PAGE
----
When an RREQ arrives at a node (possibly the destination itself) that has a routing table entry for the destination, it checks the freshness of that entry by comparing the destination sequence number of the route entry with that in the RREQ. If the sequence number of the RREQ is strictly greater, the routing table entry cannot be used to respond to the RREQ; instead, the node rebroadcasts the RREQ. Otherwise, if the RREQ has not been processed previously, the node then unicasts a RREP packet back to the sender of the RREQ. As the RREP travels back to the source, each node along the path sets up a forward pointer to the node from which the RREP came, updates its timeout information for route entries to the source and destination, and records the latest destination sequence number for the requested destination.

A node receiving an RREP propagates the first RREP for a given source node toward that source. If further RREPs are received, the node updates its routing information and propagates the RREP only if the RREP contains either a greater destination sequence number than the previous RREP or the same destination sequence number with a smaller hop count.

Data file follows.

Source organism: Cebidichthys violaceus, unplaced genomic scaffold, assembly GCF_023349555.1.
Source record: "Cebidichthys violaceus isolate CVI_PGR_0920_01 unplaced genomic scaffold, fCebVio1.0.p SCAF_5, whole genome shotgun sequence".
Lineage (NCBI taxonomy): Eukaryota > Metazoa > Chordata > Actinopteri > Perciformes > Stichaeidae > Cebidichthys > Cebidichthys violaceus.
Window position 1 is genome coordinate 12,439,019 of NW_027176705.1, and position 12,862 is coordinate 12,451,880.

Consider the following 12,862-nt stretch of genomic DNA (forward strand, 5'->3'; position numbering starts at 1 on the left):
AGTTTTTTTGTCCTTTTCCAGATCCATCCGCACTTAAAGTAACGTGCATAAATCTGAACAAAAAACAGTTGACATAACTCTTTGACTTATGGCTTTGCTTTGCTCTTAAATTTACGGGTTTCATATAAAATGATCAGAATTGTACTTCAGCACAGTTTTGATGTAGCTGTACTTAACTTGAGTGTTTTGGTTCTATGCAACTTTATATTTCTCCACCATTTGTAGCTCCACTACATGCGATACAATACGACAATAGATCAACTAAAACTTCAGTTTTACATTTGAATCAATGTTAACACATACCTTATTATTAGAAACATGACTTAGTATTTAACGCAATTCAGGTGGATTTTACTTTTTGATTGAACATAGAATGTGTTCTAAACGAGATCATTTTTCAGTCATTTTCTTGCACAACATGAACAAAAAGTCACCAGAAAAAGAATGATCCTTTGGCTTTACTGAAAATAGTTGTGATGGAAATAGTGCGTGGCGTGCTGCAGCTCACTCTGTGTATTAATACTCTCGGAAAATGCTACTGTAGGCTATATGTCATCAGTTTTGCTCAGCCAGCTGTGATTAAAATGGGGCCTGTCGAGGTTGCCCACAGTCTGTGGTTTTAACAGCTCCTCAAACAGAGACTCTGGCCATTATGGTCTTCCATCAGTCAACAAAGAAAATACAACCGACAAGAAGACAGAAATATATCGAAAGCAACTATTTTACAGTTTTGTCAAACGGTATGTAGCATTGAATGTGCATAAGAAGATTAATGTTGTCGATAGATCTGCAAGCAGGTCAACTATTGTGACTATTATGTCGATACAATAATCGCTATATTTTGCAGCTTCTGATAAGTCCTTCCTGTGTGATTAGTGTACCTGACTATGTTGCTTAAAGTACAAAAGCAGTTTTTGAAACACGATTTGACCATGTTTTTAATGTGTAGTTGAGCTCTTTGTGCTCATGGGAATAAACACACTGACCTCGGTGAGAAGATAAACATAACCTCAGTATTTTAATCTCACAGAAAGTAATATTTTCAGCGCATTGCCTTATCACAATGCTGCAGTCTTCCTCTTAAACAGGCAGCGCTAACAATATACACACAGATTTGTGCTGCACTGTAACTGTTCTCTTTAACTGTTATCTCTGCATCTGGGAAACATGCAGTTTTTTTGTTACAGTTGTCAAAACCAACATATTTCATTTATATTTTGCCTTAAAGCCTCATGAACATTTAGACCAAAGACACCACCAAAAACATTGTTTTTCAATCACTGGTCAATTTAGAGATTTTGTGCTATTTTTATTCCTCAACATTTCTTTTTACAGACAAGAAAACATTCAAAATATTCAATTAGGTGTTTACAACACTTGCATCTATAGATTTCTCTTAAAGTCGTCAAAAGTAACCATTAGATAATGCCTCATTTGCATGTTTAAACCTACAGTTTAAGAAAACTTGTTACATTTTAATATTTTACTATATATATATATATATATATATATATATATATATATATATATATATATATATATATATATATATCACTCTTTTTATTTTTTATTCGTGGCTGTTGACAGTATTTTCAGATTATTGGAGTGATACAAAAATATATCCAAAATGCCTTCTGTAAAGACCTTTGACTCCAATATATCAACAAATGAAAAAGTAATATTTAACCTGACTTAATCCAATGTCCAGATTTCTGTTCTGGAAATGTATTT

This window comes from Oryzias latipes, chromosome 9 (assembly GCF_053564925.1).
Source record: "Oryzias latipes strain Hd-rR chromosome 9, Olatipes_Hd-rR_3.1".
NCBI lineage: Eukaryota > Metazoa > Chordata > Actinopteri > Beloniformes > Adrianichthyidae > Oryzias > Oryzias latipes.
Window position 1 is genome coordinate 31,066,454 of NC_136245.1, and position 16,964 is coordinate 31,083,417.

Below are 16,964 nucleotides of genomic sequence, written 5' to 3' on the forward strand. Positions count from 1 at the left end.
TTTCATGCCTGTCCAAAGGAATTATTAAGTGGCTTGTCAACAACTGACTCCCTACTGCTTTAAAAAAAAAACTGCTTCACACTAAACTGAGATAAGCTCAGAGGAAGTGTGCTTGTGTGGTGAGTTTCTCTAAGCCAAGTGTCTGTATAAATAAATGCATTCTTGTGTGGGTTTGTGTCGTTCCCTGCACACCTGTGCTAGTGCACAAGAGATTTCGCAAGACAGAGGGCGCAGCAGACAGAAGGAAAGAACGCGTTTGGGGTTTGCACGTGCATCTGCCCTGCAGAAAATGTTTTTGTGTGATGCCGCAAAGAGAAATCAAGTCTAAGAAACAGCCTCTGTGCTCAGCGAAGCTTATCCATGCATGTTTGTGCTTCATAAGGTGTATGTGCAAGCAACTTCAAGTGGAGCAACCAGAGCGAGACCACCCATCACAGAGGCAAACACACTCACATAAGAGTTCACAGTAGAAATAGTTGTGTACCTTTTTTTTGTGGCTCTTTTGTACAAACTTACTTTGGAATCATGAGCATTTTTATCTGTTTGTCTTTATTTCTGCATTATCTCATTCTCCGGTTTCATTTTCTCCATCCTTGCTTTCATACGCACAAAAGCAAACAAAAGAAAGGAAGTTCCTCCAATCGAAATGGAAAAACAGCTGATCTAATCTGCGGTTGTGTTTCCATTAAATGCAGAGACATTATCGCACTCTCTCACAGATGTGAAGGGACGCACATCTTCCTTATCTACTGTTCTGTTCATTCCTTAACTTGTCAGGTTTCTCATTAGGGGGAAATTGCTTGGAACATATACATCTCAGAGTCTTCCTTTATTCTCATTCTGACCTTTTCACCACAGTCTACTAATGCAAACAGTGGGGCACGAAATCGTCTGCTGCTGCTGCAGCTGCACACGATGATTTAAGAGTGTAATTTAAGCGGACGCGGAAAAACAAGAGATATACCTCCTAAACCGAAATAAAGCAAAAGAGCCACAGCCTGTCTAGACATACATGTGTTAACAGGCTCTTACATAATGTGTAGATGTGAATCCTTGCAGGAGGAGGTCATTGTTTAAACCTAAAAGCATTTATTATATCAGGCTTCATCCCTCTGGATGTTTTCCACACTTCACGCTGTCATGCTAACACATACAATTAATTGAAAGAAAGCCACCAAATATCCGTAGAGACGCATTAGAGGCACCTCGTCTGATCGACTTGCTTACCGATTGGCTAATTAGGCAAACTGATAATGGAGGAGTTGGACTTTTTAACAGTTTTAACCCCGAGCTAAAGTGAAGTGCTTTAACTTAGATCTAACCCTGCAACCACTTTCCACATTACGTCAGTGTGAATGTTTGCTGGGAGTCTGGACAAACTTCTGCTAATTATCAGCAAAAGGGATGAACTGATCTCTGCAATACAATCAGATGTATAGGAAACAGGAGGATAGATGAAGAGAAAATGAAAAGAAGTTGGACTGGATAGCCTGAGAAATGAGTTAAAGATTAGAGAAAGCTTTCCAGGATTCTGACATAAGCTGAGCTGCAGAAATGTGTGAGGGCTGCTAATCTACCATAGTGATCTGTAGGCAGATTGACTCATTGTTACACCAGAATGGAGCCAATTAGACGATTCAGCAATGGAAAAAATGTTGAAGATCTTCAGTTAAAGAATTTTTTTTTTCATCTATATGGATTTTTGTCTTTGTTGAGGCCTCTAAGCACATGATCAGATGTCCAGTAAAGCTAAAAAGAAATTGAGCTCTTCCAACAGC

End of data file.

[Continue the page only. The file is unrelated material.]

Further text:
When a link fails, the node upstream of the break sends a RRER packet with a fresh sequence number (i.e., a sequence number that is one greater than the previously known sequence number) and a hop count of infinity to all active upstream neighbors. Then these nodes repeat the same process and so on. This process continues until all active source nodes are notified and then terminates because AODV maintains only loop free routes and there are only a finite number of nodes in the network. We note that this is unlike DSR in which broken link information may not be propagated to all route caches with that link.

Properties of Ad Hoc Routing Algorithms

It is important to note that the DSR and AODV algorithms are based on IP packets. Logically, mobile ad hoc IP networks differ from ordinary IP networks only in the network layer. In particular, the model abstraction of point-to-point links is preserved; only link state (up/down) changes become more frequent. The cooperation between nodes is limited strictly to packet store-and-forward. Despite this relative simplicity, the deployment of ad hoc routing at all nodes in a mobile wireless network results in a network with a very large state space. Whether in the form of a DSR cache or an AODV routing table, every node maintains its best guesses regarding available routes. As mobility causes link topology changes, these guesses will be outdated and likely have conflicts from node to node. As a result, the analysis of routing algorithms in mobile environments can do little more than verify correctness in quasistatic environments.